Any good scale that will measure a decimal of a gram should be good. I used to use a tri-beam scale with sliding weights. I think even a mailing scale could work.

Pantone formulas are listed in parts so you do not necessarily need a scale, just an accurate way of getting 1, .5, .25, .125 parts of whatever. It’s been mentioned here before that it’s possible to use ink from a tube and a ruler to mix colors.

/* Devil’s Tail Press
‘In my interactions with designers I was shocked at how much they made vs how much of the actual work I did (including telling the designers what was or wasn’t humanly possible, because they hadn’t a clue). Calling them “pesky” was being nice.’

If a designer’s job was to do the printing, they wouldn’t have much need of you, would they? If you are looking for better pay, you could always quit and become a designer. EZ $$$ bay-bee! That is, if you are a good designer, can hustle up some business, and work really fast. Otherwise you get a mess of pissed off clients, a dying business, and a lot of debt.

If you think designers are bad, you should get to know their clients.



Wow, so much information here! I am just a hobby shop and I’ve been a bit stymied by color mixing. My issue with the Pantone book is more that I don’t have the $60-100 on hand to shell out for it. I have found it to be a good “jumping off point” even if I’m not strictly matching (when I’m printing at the local non-profit print place)—but I’d love to find another source for home use.

HD-Tiegel mentions PMS 185. I use a lot of Van Son’s “Dutch Fireball Red” and I understand that this is PMS 185. Whatever it is, I happen to love it and use it quite a bit just solid as a “printer’s red” (i.e. here: http://flickr.com/photos/lyza/2897448049/in/set-72157607176565799/ )

Anyway: My main issue with the Pantone system is that I am mixing in quantities *way* too small for realistic weighing. But even an approximation of ratio goes a long way—that is, even eyeballing a mix will get you surprisingly close to the original color.

I know this thread is dead, but I’m putting in my 2 pennies. You mix pantone colors by taking (as close as you can get it) equal sized daubs (in the proportions given in the formula) on your knife/spatula and laying them out in rows on a piece of glass.

I add about half the called for amount of any dark color- blue or black (cause if you add too much, you can’t recover the batch) - you mix it up, daub some up on a paper towel and smear it on your paper.

Rub in one area until you have a gradation from little coverage to tons of coverage. Hold your chip up against it.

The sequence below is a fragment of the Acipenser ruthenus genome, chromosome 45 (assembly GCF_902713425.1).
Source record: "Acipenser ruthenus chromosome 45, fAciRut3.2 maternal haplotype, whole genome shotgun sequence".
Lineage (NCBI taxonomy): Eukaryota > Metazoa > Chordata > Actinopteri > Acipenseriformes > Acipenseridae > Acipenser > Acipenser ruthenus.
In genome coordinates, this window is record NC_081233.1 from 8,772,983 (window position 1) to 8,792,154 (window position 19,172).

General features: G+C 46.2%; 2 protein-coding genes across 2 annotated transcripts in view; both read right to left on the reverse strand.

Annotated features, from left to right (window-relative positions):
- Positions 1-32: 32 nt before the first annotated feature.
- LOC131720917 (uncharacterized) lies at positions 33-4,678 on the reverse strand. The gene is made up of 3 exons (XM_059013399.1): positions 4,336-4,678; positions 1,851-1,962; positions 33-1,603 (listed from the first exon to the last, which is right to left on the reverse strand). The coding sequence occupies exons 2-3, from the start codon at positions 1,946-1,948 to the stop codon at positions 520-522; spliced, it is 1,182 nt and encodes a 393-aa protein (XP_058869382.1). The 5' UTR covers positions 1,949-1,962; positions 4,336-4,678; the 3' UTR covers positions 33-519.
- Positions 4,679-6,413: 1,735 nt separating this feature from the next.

Now you know how close you are, whether you will have to run the thing through twice and such.

Now finish the mix with the “rest” of the darks and any “adjustments” your level of expertise says you should make.

It’s not that hard and eventually, you get a feel for how colors “work”. That’s the fun part.

With a nod to graphic designers, I got proficient at mixing ink quickly, mainly due to traipsing up the stairs to show my designer wife every stinking color that I mixed, whereupon, she quickly told me how to fix the mix.

I agree with rziesing - I dont use a scale. I have both pantone mixing guides but I use uncoated because I use Lettra paper which is uncoated.

Then I just mix by hand and unless it is a mix of more than 3 colors I dont have too much trouble. I was a painter before I was a printer though so I am used to color mixing. If you know color theory you can easily tell when something has gone a little wrong and readjust.

It also depends on how exact you want it to be. I can usually get super close but with some colors the are more a very close match.

Best of Luck!

The trick is to test the color while you mix.

We dip the tip of a sharp putty knife gently into the ink. Then we make a strong, deliberate scrape across a sample of the stock we’re going to use for the job.

This approximates the ink density achieved on the press very well. usually the tail end is lighter than where you started. The lighter color is what you’ll see on press.

I assume many of us are visual learners…and as such, looking at certain color combinations can be useful in determining what you want. While this is wholy unscientific, it is useful. I have a book called “”The Designer’s Toolkit, 1000 Colors” by Graham Davis which is a wonderful visual reference. The book comes with a CD full of the vector drawings inside with the correct color combinatons. The Cd is only marginally useful in Letterpress but is a nice addition to the book, especially if you work on a computer as well. Just my 2¢.